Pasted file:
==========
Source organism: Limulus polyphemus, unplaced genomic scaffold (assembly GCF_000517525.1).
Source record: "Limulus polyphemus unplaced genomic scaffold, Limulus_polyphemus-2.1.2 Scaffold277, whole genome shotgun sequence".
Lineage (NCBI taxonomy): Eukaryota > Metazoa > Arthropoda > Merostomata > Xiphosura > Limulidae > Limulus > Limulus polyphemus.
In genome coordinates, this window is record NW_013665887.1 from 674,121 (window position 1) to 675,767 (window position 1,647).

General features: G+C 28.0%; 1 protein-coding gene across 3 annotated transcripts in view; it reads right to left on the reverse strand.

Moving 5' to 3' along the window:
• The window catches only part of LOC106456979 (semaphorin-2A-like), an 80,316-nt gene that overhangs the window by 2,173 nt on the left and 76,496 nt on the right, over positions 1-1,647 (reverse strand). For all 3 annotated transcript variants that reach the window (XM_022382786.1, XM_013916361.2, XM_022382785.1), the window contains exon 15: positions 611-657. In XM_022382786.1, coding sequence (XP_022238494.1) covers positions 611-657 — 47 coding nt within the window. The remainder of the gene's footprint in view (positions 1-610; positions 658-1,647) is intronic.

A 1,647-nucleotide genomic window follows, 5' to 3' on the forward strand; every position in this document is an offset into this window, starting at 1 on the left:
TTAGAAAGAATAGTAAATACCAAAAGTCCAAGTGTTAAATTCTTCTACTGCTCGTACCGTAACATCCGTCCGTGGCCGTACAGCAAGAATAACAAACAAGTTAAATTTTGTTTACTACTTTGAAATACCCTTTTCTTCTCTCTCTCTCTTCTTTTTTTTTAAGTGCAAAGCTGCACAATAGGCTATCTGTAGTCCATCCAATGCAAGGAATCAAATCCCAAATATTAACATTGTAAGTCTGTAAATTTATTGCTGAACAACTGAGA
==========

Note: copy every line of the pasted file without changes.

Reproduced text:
Source organism: Limulus polyphemus, unplaced genomic scaffold (assembly GCF_000517525.1).
Source record: "Limulus polyphemus unplaced genomic scaffold, Limulus_polyphemus-2.1.2 Scaffold277, whole genome shotgun sequence".
Lineage (NCBI taxonomy): Eukaryota > Metazoa > Arthropoda > Merostomata > Xiphosura > Limulidae > Limulus > Limulus polyphemus.
In genome coordinates, this window is record NW_013665887.1 from 674,121 (window position 1) to 675,767 (window position 1,647).

General features: G+C 28.0%; 1 protein-coding gene across 3 annotated transcripts in view; it reads right to left on the reverse strand.

Moving 5' to 3' along the window:
• The window catches only part of LOC106456979 (semaphorin-2A-like), an 80,316-nt gene that overhangs the window by 2,173 nt on the left and 76,496 nt on the right, over positions 1-1,647 (reverse strand). For all 3 annotated transcript variants that reach the window (XM_022382786.1, XM_013916361.2, XM_022382785.1), the window contains exon 15: positions 611-657. In XM_022382786.1, coding sequence (XP_022238494.1) covers positions 611-657 — 47 coding nt within the window. The remainder of the gene's footprint in view (positions 1-610; positions 658-1,647) is intronic.

A 1,647-nucleotide genomic window follows, 5' to 3' on the forward strand; every position in this document is an offset into this window, starting at 1 on the left:
TTAGAAAGAATAGTAAATACCAAAAGTCCAAGTGTTAAATTCTTCTACTGCTCGTACCGTAACATCCGTCCGTGGCCGTACAGCAAGAATAACAAACAAGTTAAATTTTGTTTACTACTTTGAAATACCCTTTTCTTCTCTCTCTCTCTTCTTTTTTTTTAAGTGCAAAGCTGCACAATAGGCTATCTGTAGTCCATCCAATGCAAGGAATCAAATCCCAAATATTAACATTGTAAGTCTGTAAATTTATTGCTGAACAACTGAGA